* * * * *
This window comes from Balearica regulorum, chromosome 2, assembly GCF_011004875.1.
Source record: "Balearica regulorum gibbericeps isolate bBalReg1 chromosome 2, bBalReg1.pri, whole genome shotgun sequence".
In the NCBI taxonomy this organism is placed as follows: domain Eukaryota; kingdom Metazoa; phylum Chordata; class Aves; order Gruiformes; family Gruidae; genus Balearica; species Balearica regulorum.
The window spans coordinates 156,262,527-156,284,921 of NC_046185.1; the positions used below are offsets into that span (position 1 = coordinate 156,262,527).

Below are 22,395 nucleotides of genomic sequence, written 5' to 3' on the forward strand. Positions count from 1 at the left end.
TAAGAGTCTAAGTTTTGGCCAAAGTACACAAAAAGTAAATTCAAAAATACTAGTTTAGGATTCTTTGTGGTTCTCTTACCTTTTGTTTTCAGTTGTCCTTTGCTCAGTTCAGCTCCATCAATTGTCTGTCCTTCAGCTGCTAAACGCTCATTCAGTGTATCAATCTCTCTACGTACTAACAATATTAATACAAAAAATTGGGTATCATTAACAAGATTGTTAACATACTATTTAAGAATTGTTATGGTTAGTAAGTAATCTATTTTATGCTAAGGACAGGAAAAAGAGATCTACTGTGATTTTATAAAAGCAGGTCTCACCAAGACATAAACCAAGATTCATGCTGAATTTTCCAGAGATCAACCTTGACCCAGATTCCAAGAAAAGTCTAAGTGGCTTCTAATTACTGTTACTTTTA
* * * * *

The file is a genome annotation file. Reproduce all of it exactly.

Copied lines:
This window comes from Balearica regulorum, chromosome 2, assembly GCF_011004875.1.
Source record: "Balearica regulorum gibbericeps isolate bBalReg1 chromosome 2, bBalReg1.pri, whole genome shotgun sequence".
In the NCBI taxonomy this organism is placed as follows: domain Eukaryota; kingdom Metazoa; phylum Chordata; class Aves; order Gruiformes; family Gruidae; genus Balearica; species Balearica regulorum.
The window spans coordinates 156,262,527-156,284,921 of NC_046185.1; the positions used below are offsets into that span (position 1 = coordinate 156,262,527).

Below are 22,395 nucleotides of genomic sequence, written 5' to 3' on the forward strand. Positions count from 1 at the left end.
TAAGAGTCTAAGTTTTGGCCAAAGTACACAAAAAGTAAATTCAAAAATACTAGTTTAGGATTCTTTGTGGTTCTCTTACCTTTTGTTTTCAGTTGTCCTTTGCTCAGTTCAGCTCCATCAATTGTCTGTCCTTCAGCTGCTAAACGCTCATTCAGTGTATCAATCTCTCTACGTACTAACAATATTAATACAAAAAATTGGGTATCATTAACAAGATTGTTAACATACTATTTAAGAATTGTTATGGTTAGTAAGTAATCTATTTTATGCTAAGGACAGGAAAAAGAGATCTACTGTGATTTTATAAAAGCAGGTCTCACCAAGACATAAACCAAGATTCATGCTGAATTTTCCAGAGATCAACCTTGACCCAGATTCCAAGAAAAGTCTAAGTGGCTTCTAATTACTGTTACTTTTA